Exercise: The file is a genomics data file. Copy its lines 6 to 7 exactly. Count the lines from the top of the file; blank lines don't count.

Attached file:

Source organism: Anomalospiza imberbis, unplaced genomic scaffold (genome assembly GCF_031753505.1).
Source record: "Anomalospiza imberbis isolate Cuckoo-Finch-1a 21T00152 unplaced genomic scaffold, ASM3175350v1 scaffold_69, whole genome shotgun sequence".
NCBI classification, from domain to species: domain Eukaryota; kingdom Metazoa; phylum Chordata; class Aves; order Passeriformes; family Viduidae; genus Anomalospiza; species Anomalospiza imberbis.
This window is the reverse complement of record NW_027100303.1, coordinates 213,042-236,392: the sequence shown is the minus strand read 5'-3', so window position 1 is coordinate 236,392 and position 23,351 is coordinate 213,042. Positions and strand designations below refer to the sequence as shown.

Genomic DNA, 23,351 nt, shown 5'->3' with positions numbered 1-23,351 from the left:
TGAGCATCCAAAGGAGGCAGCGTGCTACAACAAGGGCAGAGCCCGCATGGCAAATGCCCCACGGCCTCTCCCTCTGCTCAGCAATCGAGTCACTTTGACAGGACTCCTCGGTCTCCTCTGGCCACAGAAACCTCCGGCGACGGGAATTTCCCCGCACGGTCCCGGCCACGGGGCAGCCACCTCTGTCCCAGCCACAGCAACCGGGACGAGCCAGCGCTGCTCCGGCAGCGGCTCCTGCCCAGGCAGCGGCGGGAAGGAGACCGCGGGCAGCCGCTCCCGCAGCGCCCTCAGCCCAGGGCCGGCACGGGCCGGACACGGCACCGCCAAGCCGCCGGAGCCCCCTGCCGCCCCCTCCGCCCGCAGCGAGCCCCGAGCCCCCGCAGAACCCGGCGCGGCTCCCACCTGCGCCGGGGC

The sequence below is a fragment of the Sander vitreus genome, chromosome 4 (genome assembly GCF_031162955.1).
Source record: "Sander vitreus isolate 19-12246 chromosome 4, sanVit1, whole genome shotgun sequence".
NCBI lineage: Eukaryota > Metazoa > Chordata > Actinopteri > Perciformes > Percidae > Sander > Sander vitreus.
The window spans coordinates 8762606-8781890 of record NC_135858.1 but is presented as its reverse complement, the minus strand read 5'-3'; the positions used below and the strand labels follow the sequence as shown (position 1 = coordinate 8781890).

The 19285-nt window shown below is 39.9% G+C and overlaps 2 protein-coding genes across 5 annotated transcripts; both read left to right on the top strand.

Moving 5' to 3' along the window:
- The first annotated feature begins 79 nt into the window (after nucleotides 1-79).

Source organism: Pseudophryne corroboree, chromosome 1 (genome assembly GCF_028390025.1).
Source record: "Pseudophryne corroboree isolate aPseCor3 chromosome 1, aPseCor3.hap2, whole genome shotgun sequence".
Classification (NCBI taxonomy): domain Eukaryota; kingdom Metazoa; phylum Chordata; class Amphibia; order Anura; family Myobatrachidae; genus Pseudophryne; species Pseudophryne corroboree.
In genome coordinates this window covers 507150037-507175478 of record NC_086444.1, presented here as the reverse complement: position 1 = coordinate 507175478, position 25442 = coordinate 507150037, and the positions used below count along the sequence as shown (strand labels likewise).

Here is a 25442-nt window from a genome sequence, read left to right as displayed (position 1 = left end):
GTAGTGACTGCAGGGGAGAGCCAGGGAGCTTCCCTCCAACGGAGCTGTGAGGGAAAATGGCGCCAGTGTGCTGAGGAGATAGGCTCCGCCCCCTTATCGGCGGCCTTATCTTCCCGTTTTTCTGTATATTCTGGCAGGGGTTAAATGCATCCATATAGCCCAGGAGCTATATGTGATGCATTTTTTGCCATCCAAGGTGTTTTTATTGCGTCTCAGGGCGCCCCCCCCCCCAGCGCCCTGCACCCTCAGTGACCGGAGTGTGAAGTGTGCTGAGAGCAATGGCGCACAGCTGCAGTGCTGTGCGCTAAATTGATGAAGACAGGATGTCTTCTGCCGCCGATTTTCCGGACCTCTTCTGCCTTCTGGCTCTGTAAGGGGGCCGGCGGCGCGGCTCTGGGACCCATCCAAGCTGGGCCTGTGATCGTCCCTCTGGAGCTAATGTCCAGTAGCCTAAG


TGAGCATCCAAAGGAGGCAGCGTGCTACAACAAGGGCAGAGCCCGCATGGCAAATGCCCCACGGCCTCTCCCTCTGCTCAGCAATCGAGTCACTTTGACAGGACTCCTCGGTCTCCTCTGGCCACAGAAACCTCCGGCGACGGGAATTTCCCCGCACGGTCCCGGCCACGGGGCAGCCACCTCTGTCCCAGCCACAGCAACCGGGACGAGCCAGCGCTGCTCCGGCAGCGGCTCCTGCCCAGGCAGCGGCGGGAAGGAGACCGCGGGCAGCCGCTCCCGCAGCGCCCTCAGCCCAGGGCCGGCACGGGCCGGACACGGCACCGCCAAGCCGCCGGAGCCCCCTGCCGCCCCCTCCGCCCGCAGCGAGCCCCGAGCCCCCGCAGAACCCGGCGCGGCTCCCACCTGCGCCGGGGC

The sequence below is a fragment of the Sander vitreus genome, chromosome 4 (genome assembly GCF_031162955.1).